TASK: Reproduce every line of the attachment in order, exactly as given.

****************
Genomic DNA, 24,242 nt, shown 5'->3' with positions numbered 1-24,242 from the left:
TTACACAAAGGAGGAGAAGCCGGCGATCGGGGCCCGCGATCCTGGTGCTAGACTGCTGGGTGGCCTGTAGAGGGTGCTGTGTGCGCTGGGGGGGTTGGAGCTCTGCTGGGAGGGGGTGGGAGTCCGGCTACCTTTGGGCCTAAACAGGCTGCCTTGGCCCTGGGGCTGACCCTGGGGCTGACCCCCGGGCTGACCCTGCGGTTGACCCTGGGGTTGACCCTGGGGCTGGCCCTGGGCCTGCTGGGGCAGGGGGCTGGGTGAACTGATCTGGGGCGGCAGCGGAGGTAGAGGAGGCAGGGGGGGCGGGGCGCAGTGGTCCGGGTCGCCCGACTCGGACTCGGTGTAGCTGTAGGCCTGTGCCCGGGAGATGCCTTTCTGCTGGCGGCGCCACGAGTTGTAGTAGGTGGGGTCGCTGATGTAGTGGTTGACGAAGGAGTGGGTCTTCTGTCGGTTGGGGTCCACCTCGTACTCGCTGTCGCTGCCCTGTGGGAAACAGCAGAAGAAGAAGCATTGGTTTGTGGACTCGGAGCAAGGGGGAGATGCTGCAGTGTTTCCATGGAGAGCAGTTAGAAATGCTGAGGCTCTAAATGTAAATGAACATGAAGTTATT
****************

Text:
Genomic DNA, 24,242 nt, shown 5'->3' with positions numbered 1-24,242 from the left:
TTACACAAAGGAGGAGAAGCCGGCGATCGGGGCCCGCGATCCTGGTGCTAGACTGCTGGGTGGCCTGTAGAGGGTGCTGTGTGCGCTGGGGGGGTTGGAGCTCTGCTGGGAGGGGGTGGGAGTCCGGCTACCTTTGGGCCTAAACAGGCTGCCTTGGCCCTGGGGCTGACCCTGGGGCTGACCCCCGGGCTGACCCTGCGGTTGACCCTGGGGTTGACCCTGGGGCTGGCCCTGGGCCTGCTGGGGCAGGGGGCTGGGTGAACTGATCTGGGGCGGCAGCGGAGGTAGAGGAGGCAGGGGGGGCGGGGCGCAGTGGTCCGGGTCGCCCGACTCGGACTCGGTGTAGCTGTAGGCCTGTGCCCGGGAGATGCCTTTCTGCTGGCGGCGCCACGAGTTGTAGTAGGTGGGGTCGCTGATGTAGTGGTTGACGAAGGAGTGGGTCTTCTGTCGGTTGGGGTCCACCTCGTACTCGCTGTCGCTGCCCTGTGGGAAACAGCAGAAGAAGAAGCATTGGTTTGTGGACTCGGAGCAAGGGGGAGATGCTGCAGTGTTTCCATGGAGAGCAGTTAGAAATGCTGAGGCTCTAAATGTAAATGAACATGAAGTTATT